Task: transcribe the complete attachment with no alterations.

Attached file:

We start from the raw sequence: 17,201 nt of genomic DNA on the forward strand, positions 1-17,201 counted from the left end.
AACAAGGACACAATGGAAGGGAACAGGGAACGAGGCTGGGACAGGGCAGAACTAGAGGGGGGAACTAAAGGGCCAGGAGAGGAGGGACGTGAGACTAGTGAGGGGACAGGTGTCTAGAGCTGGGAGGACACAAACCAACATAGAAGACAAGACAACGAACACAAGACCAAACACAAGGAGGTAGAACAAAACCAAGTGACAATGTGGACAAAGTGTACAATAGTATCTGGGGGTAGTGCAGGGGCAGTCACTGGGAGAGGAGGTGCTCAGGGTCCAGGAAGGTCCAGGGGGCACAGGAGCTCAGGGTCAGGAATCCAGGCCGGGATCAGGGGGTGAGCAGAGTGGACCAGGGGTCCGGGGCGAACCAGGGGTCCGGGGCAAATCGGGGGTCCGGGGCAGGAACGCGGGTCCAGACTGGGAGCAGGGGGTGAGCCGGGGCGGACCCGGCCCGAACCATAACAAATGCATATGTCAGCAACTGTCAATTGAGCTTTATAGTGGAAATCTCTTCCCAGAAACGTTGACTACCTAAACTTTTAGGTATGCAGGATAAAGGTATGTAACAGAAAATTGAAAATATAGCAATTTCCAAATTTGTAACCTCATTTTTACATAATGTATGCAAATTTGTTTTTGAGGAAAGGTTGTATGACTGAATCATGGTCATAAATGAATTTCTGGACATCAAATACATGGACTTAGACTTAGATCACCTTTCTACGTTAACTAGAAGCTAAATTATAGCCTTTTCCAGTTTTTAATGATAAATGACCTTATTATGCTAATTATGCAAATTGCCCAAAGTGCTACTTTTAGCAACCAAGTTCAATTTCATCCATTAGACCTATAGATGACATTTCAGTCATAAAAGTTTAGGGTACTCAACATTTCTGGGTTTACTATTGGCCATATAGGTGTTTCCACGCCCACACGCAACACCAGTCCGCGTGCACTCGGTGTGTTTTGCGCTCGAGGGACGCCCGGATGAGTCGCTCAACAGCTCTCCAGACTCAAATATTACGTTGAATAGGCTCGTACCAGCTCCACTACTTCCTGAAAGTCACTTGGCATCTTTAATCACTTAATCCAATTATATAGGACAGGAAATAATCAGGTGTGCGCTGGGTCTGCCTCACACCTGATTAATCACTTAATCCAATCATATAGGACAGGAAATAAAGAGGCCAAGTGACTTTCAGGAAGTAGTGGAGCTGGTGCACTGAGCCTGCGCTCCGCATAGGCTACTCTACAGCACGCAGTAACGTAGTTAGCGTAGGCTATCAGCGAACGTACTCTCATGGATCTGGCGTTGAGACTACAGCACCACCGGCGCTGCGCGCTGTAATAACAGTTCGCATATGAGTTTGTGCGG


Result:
We start from the raw sequence: 17,201 nt of genomic DNA on the forward strand, positions 1-17,201 counted from the left end.
AACAAGGACACAATGGAAGGGAACAGGGAACGAGGCTGGGACAGGGCAGAACTAGAGGGGGGAACTAAAGGGCCAGGAGAGGAGGGACGTGAGACTAGTGAGGGGACAGGTGTCTAGAGCTGGGAGGACACAAACCAACATAGAAGACAAGACAACGAACACAAGACCAAACACAAGGAGGTAGAACAAAACCAAGTGACAATGTGGACAAAGTGTACAATAGTATCTGGGGGTAGTGCAGGGGCAGTCACTGGGAGAGGAGGTGCTCAGGGTCCAGGAAGGTCCAGGGGGCACAGGAGCTCAGGGTCAGGAATCCAGGCCGGGATCAGGGGGTGAGCAGAGTGGACCAGGGGTCCGGGGCGAACCAGGGGTCCGGGGCAAATCGGGGGTCCGGGGCAGGAACGCGGGTCCAGACTGGGAGCAGGGGGTGAGCCGGGGCGGACCCGGCCCGAACCATAACAAATGCATATGTCAGCAACTGTCAATTGAGCTTTATAGTGGAAATCTCTTCCCAGAAACGTTGACTACCTAAACTTTTAGGTATGCAGGATAAAGGTATGTAACAGAAAATTGAAAATATAGCAATTTCCAAATTTGTAACCTCATTTTTACATAATGTATGCAAATTTGTTTTTGAGGAAAGGTTGTATGACTGAATCATGGTCATAAATGAATTTCTGGACATCAAATACATGGACTTAGACTTAGATCACCTTTCTACGTTAACTAGAAGCTAAATTATAGCCTTTTCCAGTTTTTAATGATAAATGACCTTATTATGCTAATTATGCAAATTGCCCAAAGTGCTACTTTTAGCAACCAAGTTCAATTTCATCCATTAGACCTATAGATGACATTTCAGTCATAAAAGTTTAGGGTACTCAACATTTCTGGGTTTACTATTGGCCATATAGGTGTTTCCACGCCCACACGCAACACCAGTCCGCGTGCACTCGGTGTGTTTTGCGCTCGAGGGACGCCCGGATGAGTCGCTCAACAGCTCTCCAGACTCAAATATTACGTTGAATAGGCTCGTACCAGCTCCACTACTTCCTGAAAGTCACTTGGCATCTTTAATCACTTAATCCAATTATATAGGACAGGAAATAATCAGGTGTGCGCTGGGTCTGCCTCACACCTGATTAATCACTTAATCCAATCATATAGGACAGGAAATAAAGAGGCCAAGTGACTTTCAGGAAGTAGTGGAGCTGGTGCACTGAGCCTGCGCTCCGCATAGGCTACTCTACAGCACGCAGTAACGTAGTTAGCGTAGGCTATCAGCGAACGTACTCTCATGGATCTGGCGTTGAGACTACAGCACCACCGGCGCTGCGCGCTGTAATAACAGTTCGCATATGAGTTTGTGCGG